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Russian Dissenter Faces Jail for Calls to Kill Journalist

Pavel Shekhtman

A little-known liberal opposition activist was charged with extremism Wednesday, apparently over calls to kill a  journalist.

A Moscow court refused a request by police to place Pavel Shekhtman in custody until December, TASS reported.

But he still faces up to five years in prison over "extremism," a vaguely defined legal term that critics say is routinely used to oppress political opposition, though usually on the nationalist flank.

Neither police nor the Investigative Committee had commented on the incident as of this article's publication.

Shekthman, 38, is in hot water over a Facebook post from August about photojournalist Andrei Stenin of the Russian state-run RIA Novosti agency, the news site said.

The acclaimed war photographer went missing while covering the civil strife in eastern Ukraine, blamed on the Kremlin by many Russian liberals. He was eventually confirmed dead.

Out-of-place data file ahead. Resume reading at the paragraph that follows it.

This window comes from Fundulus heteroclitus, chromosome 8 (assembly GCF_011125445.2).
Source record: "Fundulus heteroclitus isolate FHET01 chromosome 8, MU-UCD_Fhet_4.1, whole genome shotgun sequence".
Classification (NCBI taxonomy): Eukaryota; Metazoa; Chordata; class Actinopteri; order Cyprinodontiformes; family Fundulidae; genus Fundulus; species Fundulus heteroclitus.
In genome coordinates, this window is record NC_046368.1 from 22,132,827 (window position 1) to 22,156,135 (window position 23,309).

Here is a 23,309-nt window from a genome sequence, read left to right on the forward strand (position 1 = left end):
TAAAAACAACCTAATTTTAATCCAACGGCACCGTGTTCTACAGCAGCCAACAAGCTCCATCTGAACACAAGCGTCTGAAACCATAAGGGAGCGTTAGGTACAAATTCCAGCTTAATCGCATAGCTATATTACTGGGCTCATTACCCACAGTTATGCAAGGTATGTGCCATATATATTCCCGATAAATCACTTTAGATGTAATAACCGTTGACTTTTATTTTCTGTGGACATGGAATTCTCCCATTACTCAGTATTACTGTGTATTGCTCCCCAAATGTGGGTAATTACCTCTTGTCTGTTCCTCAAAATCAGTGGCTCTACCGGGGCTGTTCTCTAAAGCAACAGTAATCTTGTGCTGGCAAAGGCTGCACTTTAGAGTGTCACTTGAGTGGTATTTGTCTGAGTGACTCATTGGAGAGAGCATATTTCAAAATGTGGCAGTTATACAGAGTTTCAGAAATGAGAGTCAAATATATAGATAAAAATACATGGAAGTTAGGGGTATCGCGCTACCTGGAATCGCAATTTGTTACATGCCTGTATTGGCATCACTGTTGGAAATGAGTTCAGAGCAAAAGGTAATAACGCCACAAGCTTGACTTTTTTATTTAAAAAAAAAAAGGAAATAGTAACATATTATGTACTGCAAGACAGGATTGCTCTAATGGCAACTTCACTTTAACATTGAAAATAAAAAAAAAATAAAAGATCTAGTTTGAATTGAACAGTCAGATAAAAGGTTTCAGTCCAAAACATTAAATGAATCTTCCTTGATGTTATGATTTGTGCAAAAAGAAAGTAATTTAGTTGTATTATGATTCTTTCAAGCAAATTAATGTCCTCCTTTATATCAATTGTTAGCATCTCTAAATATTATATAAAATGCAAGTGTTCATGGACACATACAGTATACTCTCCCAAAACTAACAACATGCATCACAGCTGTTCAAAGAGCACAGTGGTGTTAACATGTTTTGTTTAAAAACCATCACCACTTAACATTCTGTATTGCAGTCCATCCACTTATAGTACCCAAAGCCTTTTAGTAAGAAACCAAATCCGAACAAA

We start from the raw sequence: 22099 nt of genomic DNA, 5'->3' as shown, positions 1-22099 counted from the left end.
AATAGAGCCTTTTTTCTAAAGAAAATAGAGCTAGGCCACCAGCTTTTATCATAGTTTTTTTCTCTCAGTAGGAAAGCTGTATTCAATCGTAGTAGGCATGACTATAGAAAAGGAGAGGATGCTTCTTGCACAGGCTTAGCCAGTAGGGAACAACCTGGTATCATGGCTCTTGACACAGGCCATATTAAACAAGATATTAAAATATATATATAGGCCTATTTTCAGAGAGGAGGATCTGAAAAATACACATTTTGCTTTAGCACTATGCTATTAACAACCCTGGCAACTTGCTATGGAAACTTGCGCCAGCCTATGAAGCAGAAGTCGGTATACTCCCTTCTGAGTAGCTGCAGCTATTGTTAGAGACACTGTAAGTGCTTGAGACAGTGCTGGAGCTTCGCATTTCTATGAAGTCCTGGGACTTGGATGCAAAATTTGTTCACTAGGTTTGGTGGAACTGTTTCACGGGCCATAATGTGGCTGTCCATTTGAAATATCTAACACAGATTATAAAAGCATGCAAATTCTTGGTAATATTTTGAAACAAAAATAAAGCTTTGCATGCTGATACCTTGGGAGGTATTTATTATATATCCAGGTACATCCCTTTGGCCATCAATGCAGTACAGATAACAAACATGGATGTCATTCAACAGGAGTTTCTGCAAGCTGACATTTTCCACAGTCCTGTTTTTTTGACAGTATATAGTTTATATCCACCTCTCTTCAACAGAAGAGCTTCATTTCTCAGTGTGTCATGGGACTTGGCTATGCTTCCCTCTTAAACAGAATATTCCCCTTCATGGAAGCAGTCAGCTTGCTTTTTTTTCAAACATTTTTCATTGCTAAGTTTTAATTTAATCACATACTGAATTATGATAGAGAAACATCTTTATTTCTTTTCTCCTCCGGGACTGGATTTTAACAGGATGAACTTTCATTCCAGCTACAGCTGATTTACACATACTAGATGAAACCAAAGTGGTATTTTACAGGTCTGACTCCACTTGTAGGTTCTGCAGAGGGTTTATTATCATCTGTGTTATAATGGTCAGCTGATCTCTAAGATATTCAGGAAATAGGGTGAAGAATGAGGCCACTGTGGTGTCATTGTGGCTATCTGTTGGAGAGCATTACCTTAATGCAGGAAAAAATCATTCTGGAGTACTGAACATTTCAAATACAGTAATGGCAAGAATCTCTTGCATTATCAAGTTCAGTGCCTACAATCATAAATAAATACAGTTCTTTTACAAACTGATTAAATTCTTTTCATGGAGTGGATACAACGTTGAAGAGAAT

Before Stenin's fate became clear, Shekhtman called on Ukraine to execute the photographer if he was in custody for his work with RIA Novosti, reputed for its pro-Kremlin stance.

Nationalist activists pledged at the time they would report Shekhtman to police over the post, which has since been deleted.

Shekhtman is a Moscow-based liberal activist with 38 short-term arrests for his political protests, according to opposition site, where he runs a blog.

He is not a prominent fixture on the Russian opposition scene, his main claims to fame being his work for — which was blacklisted in Russia earlier this year — and a lawsuit from a controversial anti-extremism policeman whom Shekhtman claimed was implicated in the death of a radical opposition activist in 2007, a move that cost the activist 50,000 rubles ($1,200) in defamation fines.

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